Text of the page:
* You can find pure interlock made from ACTIVE-DRY° yarn in our Sports-T’s. Its smooth surface allows for excellent finishing, while our yarn selection ensures great moisture control.

Interlock Mesh
To achieve a mesh effect, loops are elongated at regular intervals on the front needle bed of an interlock construction. This results in a perforated structure called mesh. The reverse side remains smooth as in pure interlock. The mesh structure transports moisture even more efficiently.

* We use “bird-eyelet-mesh” made from ACTIVE-DRY° yarn in our Active 140 sportswear. It is ideal for intense workouts.

Interlock Illustration
Interlock Mesh Illustration
Interlock Mesh
2-Thread-Fleece Illustration
3-Thread-Fleece Illustration


2-thread-fleece is a single jersey construction with a second yarn loosely attached on the backside, which is finished by brushing. These fabrics are usually lighter than their 3-end counterparts.

* You can find 100% ring-spun cotton 2-end fleece in our Light Hoodie.


A 3-thread-fleece is a single jersey with two consecutive yarns and a third yarn loosely attached on the backside. This construction allows for different materials on the fabric‘s front and back sides. The left fabric side is brushed after the knitting process to achieve the characteristic soft interior.

* At Stedman® we process 3-thread-fleece from ring-spun yarns in almost all of our sweatshirts and hoodies. It utilizes pure cotton as the surface yarn, creating a soft, well-finished surface. For dimensional stability, we use a mixed yarn of cotton and polyester as the connecting yarn and weave in puffy polyester yarn on the back, which can be optimally brushed and thus generates a particularly high wearing comfort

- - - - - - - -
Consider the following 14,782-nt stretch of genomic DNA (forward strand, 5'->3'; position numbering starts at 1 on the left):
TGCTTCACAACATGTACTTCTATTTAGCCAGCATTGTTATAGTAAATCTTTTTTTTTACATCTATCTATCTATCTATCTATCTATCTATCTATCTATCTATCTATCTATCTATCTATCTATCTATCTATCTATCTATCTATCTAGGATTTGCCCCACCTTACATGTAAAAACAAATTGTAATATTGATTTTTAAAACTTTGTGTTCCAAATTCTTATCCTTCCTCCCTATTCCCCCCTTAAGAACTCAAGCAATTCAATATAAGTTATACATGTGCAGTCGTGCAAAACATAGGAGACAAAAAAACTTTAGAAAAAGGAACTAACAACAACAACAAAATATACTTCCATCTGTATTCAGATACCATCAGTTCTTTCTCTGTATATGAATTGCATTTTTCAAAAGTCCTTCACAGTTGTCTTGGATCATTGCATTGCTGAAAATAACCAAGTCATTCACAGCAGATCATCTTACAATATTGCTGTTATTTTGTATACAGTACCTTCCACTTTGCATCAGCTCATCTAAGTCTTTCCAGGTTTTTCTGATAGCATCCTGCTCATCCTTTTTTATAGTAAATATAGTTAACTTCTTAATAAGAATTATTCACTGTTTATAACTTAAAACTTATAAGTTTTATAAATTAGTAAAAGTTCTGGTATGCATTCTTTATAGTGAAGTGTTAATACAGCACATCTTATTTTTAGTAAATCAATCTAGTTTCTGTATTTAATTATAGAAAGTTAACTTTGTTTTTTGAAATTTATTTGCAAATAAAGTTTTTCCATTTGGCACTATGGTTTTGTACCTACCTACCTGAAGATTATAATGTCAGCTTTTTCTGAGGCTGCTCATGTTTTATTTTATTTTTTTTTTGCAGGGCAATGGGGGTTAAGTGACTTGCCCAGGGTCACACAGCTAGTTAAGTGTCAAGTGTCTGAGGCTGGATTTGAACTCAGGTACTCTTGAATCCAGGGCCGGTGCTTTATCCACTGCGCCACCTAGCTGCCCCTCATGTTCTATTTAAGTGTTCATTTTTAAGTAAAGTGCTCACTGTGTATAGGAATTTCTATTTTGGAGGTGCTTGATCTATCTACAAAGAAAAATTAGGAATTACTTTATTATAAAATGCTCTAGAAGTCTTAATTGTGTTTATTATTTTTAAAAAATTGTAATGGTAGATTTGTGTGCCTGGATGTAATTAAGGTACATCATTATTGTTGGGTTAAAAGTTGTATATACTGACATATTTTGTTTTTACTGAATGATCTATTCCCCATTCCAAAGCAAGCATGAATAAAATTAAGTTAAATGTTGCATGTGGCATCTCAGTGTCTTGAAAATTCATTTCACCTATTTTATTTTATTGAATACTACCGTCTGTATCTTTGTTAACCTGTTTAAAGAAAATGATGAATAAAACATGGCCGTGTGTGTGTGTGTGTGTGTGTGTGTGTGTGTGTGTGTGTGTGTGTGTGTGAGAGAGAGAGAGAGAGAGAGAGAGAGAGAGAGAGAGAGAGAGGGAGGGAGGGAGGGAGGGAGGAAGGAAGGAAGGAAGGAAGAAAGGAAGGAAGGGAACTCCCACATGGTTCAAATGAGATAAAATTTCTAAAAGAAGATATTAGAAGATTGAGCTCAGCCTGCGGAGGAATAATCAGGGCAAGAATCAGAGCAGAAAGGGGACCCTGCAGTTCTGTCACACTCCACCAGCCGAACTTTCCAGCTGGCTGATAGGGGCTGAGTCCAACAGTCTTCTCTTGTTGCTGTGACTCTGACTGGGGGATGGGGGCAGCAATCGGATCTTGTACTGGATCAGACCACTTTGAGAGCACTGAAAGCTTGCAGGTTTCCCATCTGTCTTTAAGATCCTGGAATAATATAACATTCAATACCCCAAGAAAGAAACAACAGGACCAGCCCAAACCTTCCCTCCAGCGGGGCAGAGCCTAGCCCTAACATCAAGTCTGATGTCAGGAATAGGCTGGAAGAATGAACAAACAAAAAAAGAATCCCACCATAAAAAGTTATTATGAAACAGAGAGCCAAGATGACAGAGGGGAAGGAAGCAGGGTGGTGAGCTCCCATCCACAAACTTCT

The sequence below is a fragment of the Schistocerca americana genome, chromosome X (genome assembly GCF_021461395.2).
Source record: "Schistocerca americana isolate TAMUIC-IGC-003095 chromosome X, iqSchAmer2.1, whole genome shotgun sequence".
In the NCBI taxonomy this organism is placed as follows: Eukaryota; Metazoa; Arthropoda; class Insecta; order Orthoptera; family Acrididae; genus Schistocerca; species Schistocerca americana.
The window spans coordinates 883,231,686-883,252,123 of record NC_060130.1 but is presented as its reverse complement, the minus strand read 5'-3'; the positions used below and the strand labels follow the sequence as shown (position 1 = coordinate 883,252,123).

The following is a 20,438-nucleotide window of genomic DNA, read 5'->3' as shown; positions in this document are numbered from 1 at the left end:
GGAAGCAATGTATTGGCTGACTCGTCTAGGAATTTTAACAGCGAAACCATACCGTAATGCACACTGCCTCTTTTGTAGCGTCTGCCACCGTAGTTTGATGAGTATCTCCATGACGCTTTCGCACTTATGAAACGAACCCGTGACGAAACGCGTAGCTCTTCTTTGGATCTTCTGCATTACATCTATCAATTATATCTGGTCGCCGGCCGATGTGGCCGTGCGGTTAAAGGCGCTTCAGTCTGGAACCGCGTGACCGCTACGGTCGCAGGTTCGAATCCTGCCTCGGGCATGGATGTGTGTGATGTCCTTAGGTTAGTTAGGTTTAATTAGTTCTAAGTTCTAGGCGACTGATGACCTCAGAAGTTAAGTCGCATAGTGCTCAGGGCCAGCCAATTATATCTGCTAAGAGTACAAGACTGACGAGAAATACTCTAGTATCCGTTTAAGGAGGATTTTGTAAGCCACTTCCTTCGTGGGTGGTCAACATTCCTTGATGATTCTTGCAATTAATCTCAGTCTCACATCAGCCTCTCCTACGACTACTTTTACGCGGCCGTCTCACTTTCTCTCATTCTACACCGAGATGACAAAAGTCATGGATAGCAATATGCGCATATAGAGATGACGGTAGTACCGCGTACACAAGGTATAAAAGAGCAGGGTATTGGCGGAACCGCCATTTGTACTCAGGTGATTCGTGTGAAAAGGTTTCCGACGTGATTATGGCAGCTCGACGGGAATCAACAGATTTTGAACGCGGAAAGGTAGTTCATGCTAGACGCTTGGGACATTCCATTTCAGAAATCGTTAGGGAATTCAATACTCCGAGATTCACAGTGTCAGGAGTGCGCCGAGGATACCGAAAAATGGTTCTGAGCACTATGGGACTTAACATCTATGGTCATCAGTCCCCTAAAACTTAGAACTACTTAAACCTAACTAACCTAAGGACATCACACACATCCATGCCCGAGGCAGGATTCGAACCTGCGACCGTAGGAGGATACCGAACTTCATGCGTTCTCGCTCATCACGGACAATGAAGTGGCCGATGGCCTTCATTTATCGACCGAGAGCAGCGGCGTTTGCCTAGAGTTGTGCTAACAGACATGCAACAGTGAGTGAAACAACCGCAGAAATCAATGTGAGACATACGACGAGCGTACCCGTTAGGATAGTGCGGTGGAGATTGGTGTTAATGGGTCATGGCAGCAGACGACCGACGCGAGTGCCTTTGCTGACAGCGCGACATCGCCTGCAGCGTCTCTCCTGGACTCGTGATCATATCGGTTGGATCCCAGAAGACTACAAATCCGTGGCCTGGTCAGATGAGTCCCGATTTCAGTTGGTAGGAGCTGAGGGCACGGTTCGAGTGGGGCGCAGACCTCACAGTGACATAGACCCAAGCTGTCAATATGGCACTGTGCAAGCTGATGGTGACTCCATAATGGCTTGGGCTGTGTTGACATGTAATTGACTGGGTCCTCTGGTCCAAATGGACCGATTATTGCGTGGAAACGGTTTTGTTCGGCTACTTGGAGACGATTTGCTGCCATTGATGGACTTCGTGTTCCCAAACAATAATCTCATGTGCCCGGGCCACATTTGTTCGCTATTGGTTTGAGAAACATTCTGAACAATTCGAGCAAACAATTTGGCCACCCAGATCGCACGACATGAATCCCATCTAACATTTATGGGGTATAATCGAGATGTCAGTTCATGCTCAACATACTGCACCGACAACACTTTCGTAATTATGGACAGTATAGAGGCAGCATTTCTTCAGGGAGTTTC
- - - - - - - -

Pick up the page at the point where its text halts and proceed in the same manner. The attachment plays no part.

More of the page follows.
Micro Fleece

Micro fleece is created by incorporating an additional thread in a single jersey knitted fabric, forming a loop at a 90° angle to the surface. These loops are then cut open and brushed, resulting in the familiar soft surface. Depending on the desired functionality, both sides of the fabric can be brushed. Our micro fleece is made from a polyester multifilament. With a number of 144 filaments per yarn, it is referred to as a micro fibre. The soft, brushed surface not only offers a high level of wearing comfort, but can also optimally retain body heat due to the extremely high number of individual fibres on the surface of the fabric. For long-term durability, our micro fleece styles are provided with an anti-pilling finish.

Knit Fleece

The manufacturing process of our knit fleece is similar to that of a micro fleece brushed on one side and scores with the same advantages. On the right side of the fabric, however, a comparatively thick polyester multifilament creates the distinctive knit structure that gives the knit fleece its sporty, elegant look.


A 3-layer softshell consists of three different materials that are bonded together. All three contribute to the fabric‘s functionality.

Our softshell features a fine polyester single jersey on the outside, offering elasticity and water resistance due to its choice of fibre. A semipermeable membrane is placed in the middle, preventing external water from entering while allowing body-transpired water vapor to escape. The inside of our softshell features a micro fleece, which, like the outside single jersey, is elastic and retains body heat.

Stedman® Softshell guarantees maximum comfort with optimal functionality, making it perfect for outdoor use.

3-Layer-Softshell Illustration

Woven Fabrics

Woven fabrics are created by crossing horizontal (weft) and vertical (warp) threads to form a textile surface. These fabrics are inherently less elastic and can be tightly woven to create waterproof surfaces. We use woven fabrics for our padded jackets and vests.


Taffeta is woven by using a plain weave. This is the simplest and tightest of all weave types, where each warp thread is alternating over a weft thread. Woven from water-repellent nylon, it creates a waterproof surface for our padded jackets and vests.

Tafetta Illustration